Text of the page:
June 19, 2014

Twitter round-up

'I don't cry often but Wind Beneath My Wings is amazing'

Alex Bowden
Chris Gayle even has professionals examine his stomach's various moods  © WICB
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The World Cup runneth over
The modern English cricketer is generally quite an abstemious sort. However, the football World Cup appears to provide a reason to indulge.

But there are degrees of indulgence.

That still means a lot of liquid though. Surely there are consequences.

The job description

The retirement
It's traditional to congratulate a retiring player on their wonderful career.

It's less common to congratulate them on the actual retirement itself.

The pastime

The bully
David Warner's had it in for Nathan Lyon this week. A whole series of photographs of the spinner has been published, generally accompanied by mocking comment regarding his physique.

What was the motivation for this abuse? Perhaps this.

But it can't go on forever, can it?

The complex character
But Warner's also got a softer side.

Some might even say an embarrassingly soft side. Wind beneath my wings? Really?

The one-upmanship
Coaches are always so supportive of their players.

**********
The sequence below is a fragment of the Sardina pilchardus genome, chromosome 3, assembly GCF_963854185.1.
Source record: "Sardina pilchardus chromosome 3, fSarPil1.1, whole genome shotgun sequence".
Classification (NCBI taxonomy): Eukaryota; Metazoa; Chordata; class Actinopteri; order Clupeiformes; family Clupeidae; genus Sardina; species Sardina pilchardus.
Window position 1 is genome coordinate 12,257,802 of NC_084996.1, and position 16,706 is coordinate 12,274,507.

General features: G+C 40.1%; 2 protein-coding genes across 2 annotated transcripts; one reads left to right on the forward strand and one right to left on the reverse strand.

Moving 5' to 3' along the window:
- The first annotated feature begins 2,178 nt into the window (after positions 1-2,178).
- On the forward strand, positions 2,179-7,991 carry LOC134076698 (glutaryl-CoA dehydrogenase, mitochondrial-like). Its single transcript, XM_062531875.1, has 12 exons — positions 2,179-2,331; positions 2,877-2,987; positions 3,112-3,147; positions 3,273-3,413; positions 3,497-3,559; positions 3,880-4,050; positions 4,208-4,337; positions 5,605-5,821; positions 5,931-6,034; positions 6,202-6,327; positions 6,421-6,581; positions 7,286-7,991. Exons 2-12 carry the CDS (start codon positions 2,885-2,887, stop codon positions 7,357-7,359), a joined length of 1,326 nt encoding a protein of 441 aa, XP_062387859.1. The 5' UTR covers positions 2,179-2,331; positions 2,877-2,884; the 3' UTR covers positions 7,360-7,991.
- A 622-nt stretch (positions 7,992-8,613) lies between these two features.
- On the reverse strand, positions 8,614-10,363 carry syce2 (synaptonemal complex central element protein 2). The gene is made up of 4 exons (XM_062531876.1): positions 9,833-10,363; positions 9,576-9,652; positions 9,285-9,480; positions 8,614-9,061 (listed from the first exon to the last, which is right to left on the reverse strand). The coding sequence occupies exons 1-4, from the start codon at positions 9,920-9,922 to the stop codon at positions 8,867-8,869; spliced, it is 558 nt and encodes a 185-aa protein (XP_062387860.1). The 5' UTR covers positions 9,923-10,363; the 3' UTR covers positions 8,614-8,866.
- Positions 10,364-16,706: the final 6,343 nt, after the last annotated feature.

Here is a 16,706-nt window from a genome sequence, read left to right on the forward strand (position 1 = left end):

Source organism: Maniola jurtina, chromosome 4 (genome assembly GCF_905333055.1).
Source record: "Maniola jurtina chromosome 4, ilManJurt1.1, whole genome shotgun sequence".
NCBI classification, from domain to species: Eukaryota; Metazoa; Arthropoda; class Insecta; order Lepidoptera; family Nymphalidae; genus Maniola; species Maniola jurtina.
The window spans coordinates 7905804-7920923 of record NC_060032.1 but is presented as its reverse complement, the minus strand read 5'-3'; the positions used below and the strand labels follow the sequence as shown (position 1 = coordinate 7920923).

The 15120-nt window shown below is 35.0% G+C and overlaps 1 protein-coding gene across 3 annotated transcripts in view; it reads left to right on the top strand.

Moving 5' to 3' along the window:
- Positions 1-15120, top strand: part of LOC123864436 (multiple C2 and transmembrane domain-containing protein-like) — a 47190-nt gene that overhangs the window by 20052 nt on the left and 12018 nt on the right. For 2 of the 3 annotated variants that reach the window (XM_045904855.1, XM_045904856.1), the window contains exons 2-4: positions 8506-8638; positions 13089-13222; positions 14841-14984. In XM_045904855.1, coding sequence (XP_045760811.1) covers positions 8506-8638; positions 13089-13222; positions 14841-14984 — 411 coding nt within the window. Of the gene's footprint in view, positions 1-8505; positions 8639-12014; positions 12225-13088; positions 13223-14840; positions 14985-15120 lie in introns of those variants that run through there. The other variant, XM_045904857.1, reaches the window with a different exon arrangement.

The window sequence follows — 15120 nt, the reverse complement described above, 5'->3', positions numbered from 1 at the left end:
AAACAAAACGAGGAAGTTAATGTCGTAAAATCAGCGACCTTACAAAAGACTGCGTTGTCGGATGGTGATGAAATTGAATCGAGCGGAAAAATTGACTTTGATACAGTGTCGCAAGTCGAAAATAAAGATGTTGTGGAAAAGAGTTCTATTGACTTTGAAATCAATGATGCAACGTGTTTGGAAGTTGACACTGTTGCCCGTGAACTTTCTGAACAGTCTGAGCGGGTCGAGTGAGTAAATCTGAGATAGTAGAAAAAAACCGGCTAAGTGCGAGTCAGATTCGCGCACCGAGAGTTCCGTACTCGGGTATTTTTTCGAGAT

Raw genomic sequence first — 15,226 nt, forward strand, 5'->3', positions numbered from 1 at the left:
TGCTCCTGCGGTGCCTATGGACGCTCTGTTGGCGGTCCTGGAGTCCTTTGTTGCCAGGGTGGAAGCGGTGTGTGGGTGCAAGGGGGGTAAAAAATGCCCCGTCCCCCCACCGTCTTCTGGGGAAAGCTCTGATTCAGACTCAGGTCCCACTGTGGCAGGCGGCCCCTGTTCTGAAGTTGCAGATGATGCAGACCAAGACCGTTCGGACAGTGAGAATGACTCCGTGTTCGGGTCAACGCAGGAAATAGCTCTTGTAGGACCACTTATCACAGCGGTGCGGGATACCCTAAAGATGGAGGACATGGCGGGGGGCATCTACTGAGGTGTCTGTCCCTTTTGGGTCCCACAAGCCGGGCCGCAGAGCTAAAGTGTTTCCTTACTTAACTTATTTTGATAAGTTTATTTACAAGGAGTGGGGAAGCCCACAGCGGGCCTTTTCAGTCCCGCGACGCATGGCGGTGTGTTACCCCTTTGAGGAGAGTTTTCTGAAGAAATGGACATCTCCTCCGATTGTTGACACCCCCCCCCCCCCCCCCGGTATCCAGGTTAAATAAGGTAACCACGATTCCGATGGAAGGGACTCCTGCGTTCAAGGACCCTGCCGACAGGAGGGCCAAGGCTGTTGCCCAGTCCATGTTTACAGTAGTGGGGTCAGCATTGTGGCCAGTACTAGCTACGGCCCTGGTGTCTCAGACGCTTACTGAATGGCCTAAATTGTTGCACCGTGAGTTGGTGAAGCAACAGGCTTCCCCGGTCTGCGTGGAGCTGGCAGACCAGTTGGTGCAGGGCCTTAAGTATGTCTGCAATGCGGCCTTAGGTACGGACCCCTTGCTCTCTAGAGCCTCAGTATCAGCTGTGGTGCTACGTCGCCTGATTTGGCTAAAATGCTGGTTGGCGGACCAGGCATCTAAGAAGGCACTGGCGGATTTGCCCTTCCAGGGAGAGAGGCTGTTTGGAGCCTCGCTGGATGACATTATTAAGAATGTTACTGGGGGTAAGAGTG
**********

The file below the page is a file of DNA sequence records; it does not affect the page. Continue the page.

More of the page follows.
The definition

Because "long" does not mean "eternal".

The pedant
Alex Hales, however, is a man after my own heart.

You tell 'em, Alex.

The busy man
A large part of being a professional sportsman involves ensuring you get sufficient rest and good nutrition.

Life with Kemar Roach
Kemar's full of instructions for us this week.

Letting go.

We won't.

This one's harder to obey. Strive to do what? Perhaps we're to work and fight to strive to fight for the right to work.

Life with Chris Gayle
Such a broad span of emotions…

What's your philosophy?

But how do you ensure practice is perfect? Do you have to practice?

Nando's Watch
Honestly, they're all turning against the place.

Jetlag Watch
Somewhere in the world, there is always a cricketer complaining about jetlag.

Alex Bowden blogs at King Cricket

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Posted by ygkd on (June 20, 2014, 5:53 GMT)

I don't cry often either but the thought of these poor cricketers trapped in the twittersphere can sometimes get too much.

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